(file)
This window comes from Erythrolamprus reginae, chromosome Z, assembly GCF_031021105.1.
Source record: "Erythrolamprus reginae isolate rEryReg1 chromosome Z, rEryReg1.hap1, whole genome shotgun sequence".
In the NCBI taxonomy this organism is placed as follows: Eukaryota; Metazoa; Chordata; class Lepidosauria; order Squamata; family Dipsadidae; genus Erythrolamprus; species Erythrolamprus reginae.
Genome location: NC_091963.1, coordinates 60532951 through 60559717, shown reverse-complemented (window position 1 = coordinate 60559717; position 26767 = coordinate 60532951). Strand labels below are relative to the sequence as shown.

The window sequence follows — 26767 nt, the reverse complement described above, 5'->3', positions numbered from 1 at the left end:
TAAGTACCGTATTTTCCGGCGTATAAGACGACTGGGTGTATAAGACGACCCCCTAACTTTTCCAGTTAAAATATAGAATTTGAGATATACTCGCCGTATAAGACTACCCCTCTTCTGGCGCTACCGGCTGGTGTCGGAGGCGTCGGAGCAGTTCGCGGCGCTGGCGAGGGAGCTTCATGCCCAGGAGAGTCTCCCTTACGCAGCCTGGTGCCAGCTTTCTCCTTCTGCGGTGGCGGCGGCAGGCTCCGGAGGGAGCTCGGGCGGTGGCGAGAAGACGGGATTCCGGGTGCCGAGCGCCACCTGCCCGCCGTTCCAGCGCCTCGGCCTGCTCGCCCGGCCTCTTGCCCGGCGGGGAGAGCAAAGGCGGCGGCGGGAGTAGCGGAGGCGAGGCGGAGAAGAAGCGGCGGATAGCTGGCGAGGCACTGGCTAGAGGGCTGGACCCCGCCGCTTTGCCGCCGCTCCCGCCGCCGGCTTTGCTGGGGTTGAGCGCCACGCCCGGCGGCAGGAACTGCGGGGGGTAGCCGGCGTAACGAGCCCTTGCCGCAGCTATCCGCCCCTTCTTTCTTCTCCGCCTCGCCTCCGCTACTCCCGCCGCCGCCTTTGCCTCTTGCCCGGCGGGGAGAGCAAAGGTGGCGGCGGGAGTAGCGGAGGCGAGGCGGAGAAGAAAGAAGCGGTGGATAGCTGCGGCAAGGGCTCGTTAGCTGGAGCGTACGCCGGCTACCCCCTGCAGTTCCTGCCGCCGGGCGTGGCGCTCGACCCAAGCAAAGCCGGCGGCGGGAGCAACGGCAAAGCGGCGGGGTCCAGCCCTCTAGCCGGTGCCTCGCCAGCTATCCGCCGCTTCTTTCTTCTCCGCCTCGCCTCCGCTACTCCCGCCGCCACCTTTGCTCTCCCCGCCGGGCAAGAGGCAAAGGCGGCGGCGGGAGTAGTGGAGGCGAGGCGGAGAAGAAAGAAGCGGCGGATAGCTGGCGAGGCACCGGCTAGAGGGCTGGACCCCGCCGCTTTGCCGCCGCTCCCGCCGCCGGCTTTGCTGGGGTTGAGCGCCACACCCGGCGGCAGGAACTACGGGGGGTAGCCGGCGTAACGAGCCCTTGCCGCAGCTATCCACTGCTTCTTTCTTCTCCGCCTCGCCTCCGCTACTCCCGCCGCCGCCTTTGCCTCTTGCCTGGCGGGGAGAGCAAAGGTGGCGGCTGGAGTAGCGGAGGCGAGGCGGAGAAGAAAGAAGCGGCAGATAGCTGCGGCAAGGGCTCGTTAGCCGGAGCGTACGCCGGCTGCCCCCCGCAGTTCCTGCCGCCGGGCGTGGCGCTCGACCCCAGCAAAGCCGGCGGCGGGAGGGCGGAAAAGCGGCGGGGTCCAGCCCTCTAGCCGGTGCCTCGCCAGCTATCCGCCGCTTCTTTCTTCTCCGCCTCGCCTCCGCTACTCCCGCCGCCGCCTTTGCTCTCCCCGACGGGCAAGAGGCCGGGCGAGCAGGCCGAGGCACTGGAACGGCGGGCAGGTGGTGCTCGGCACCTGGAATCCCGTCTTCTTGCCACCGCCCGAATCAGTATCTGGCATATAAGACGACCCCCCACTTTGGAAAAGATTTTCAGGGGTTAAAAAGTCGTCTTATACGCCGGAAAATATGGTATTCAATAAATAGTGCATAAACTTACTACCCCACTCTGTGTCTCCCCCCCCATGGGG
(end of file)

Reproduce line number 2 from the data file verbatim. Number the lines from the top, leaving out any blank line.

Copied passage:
Source record: "Erythrolamprus reginae isolate rEryReg1 chromosome Z, rEryReg1.hap1, whole genome shotgun sequence".